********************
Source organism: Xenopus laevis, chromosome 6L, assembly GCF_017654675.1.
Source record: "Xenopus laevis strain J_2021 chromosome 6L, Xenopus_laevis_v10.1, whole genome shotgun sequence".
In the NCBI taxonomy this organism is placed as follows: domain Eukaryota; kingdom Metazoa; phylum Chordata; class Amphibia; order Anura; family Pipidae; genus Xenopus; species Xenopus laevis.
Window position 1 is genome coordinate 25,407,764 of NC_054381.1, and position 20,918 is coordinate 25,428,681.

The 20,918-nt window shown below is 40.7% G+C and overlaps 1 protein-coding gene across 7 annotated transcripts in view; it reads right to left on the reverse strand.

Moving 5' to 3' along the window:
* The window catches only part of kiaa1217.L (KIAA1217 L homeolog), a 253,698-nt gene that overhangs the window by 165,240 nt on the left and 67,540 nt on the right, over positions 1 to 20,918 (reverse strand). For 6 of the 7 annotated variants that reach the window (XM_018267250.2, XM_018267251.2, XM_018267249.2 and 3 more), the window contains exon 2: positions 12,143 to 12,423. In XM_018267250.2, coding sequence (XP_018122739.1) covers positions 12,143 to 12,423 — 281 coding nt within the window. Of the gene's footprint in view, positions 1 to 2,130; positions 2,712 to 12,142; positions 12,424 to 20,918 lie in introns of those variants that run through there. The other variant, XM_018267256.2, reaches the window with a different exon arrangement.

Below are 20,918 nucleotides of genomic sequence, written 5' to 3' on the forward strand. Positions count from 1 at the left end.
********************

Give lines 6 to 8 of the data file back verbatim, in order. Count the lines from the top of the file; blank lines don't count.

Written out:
Moving 5' to 3' along the window:
* The window catches only part of kiaa1217.L (KIAA1217 L homeolog), a 253,698-nt gene that overhangs the window by 165,240 nt on the left and 67,540 nt on the right, over positions 1 to 20,918 (reverse strand). For 6 of the 7 annotated variants that reach the window (XM_018267250.2, XM_018267251.2, XM_018267249.2 and 3 more), the window contains exon 2: positions 12,143 to 12,423. In XM_018267250.2, coding sequence (XP_018122739.1) covers positions 12,143 to 12,423 — 281 coding nt within the window. Of the gene's footprint in view, positions 1 to 2,130; positions 2,712 to 12,142; positions 12,424 to 20,918 lie in introns of those variants that run through there. The other variant, XM_018267256.2, reaches the window with a different exon arrangement.

Below are 20,918 nucleotides of genomic sequence, written 5' to 3' on the forward strand. Positions count from 1 at the left end.